In April 2004, a toxicological study released to Le Monde4 reportedly showed that rats fed with MON 863 presented anomalies, including an increase in the white blood cell count, changes in blood sugar, and a reduction in the red blood cell count. The paper claimed that in considering a decision on its release, despite re-examining the file, regulators did not reportedly take another look at Monsanto’s statistical analysis.

An independent study was commissioned from Gilles-Eric Sâ^s©ralini, of the University of Caen, and Dominique Cellier, of the University of Rouen. Dominique Cellier, a biocomputer specialist, is reported to have said that: “Monsanto’s statistical analysis of the differences observed in the rats was very superficial. They isolate the variables instead of using so-called multi-variable analysis methods, which consist of looking at the observed anomalies in a coherent way. If one uses those methods, one observes coherence between the weight, urinary tract, and haematological anomalies in the animals fed GMOs.”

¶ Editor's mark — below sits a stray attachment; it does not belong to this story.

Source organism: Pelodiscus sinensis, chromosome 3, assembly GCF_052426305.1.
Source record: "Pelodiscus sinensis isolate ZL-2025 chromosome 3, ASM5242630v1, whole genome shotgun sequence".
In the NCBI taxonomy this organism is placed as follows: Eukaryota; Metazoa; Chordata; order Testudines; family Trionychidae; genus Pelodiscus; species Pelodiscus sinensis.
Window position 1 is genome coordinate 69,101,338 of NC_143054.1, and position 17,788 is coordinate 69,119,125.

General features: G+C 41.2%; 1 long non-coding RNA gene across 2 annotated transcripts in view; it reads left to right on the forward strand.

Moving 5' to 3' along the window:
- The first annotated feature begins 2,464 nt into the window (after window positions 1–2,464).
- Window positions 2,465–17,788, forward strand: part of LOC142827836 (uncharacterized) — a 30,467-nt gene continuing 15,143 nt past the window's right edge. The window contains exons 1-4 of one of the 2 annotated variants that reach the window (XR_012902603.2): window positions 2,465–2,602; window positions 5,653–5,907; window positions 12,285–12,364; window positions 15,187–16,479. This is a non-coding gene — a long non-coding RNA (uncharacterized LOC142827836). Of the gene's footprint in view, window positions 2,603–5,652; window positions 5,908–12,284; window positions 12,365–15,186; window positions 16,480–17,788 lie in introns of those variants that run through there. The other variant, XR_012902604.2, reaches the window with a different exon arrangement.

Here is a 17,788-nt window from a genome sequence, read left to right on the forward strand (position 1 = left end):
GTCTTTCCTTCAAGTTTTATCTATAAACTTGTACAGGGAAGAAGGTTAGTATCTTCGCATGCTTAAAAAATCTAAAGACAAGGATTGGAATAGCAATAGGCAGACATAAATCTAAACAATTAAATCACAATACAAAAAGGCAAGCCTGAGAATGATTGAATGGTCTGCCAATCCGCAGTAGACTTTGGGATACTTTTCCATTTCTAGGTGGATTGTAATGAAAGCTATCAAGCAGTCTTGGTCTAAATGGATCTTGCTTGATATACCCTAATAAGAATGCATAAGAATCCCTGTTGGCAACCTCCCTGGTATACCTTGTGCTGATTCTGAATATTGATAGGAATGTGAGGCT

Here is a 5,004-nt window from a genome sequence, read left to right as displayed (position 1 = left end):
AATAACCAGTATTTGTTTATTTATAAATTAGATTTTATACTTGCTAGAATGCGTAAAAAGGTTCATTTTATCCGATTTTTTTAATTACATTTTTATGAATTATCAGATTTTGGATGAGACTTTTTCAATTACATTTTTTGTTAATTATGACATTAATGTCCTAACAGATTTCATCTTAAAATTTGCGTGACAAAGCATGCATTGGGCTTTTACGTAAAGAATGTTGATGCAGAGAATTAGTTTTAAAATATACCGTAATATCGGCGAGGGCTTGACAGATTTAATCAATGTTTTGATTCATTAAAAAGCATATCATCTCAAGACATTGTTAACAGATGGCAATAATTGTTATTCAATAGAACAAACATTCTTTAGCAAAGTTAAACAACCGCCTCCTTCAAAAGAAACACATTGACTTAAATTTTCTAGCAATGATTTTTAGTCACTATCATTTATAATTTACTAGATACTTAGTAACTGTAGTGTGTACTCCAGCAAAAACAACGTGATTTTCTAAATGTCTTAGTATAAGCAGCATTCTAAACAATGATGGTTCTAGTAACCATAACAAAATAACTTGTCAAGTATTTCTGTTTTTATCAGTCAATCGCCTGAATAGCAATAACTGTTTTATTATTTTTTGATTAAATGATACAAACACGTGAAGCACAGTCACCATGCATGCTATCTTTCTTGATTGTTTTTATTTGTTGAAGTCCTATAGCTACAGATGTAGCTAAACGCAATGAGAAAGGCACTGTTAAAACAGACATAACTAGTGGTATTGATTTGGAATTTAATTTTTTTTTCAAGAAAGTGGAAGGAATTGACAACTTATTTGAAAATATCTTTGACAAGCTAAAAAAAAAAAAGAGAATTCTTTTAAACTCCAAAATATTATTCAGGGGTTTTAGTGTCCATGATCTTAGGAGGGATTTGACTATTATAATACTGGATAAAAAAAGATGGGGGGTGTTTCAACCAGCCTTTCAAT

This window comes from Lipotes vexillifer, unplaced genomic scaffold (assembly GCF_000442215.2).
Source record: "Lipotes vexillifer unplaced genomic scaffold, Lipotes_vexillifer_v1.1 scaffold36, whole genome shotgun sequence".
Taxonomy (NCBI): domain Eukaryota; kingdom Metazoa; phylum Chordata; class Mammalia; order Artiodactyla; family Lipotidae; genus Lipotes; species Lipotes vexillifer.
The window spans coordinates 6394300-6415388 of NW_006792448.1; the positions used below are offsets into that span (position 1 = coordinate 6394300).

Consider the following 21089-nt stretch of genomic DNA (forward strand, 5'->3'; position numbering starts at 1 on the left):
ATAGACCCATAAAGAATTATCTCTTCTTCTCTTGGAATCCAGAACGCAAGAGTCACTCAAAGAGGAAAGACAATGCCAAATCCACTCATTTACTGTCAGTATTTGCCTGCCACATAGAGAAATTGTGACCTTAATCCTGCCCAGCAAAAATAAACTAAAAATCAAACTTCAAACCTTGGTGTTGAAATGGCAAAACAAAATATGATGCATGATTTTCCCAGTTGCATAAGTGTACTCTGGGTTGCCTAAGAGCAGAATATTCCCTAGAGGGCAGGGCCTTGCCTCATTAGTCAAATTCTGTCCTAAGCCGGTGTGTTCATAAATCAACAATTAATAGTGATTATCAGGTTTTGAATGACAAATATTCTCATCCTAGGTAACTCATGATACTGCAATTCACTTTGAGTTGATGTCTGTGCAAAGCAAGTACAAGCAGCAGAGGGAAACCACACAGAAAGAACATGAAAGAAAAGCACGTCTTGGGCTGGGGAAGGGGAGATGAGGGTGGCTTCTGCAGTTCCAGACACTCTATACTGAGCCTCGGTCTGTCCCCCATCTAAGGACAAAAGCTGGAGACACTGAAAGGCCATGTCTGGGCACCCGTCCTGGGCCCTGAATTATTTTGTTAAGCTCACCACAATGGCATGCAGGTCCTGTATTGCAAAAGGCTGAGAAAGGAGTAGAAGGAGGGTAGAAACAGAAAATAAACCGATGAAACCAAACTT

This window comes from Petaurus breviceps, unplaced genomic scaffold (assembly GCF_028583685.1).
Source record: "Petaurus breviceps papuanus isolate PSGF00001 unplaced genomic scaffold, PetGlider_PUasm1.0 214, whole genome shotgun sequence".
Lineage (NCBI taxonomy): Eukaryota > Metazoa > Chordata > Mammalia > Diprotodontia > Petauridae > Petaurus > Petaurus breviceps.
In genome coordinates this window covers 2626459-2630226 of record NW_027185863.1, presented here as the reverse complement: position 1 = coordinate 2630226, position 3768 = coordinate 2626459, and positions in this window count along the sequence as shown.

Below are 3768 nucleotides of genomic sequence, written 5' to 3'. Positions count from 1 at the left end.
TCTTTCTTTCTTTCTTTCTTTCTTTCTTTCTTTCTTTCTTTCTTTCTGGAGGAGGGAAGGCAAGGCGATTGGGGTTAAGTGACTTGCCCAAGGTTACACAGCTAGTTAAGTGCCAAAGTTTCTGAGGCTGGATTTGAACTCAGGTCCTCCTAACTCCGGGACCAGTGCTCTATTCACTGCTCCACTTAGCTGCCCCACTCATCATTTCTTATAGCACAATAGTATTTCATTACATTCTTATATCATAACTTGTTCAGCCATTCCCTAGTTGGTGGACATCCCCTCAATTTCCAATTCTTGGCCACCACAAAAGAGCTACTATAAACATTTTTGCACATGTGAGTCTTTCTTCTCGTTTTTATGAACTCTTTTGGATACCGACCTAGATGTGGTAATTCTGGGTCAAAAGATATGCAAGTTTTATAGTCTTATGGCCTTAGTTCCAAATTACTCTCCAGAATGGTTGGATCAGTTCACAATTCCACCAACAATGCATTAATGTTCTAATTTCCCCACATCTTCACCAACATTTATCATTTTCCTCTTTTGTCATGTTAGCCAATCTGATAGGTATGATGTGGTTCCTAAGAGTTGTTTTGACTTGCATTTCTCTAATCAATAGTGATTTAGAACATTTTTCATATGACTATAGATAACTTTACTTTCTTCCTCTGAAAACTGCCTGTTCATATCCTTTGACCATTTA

Commenting on evaluating procedures for GEOs, Jean-Michel Wal of the GEO group of the European Authority on Food Security, is cited as saying: “We don’t know how to study a food overall, whether it’s a GMO or not; there’s no norm.”

2. Regulation and safety testing of GEOs

We wish to raise serious concerns about New Zealand’s reliance on the approval process of US government agencies. The companies that develop and promote genetically engineered food crops generally carry out toxicological studies on the effects of consuming them. These studies are meant to then be double checked by food safety authorities, but the criticism is that the experiments are simply not reproduced, even though industry studies often show adverse biological impacts.

2.1. Inadequate and unsatisfactory regulation

The FDA declared genetically engineered foods are substantially equivalent to conventional foods. It ignored the warnings of its own scientists and put in place food rules that assume no unforeseen effects will occur and, therefore, no safety testing is required, for genetically engineered foods. This premise has been well proven to be wrong.

2.1.a. Early in 2000, German scientists discovered that antibiotic resistant marker (ARM) genes from engineered canola were transferring their resistance to the bacteria found in the guts of bees that had consumed pollen from the plants.

2.1.b. Earlier European Union studies had revealed that ARM genes found in genetically engineered foods could transfer into bacteria in the human gut as well as soil bacteria

2.2. British Medcial Association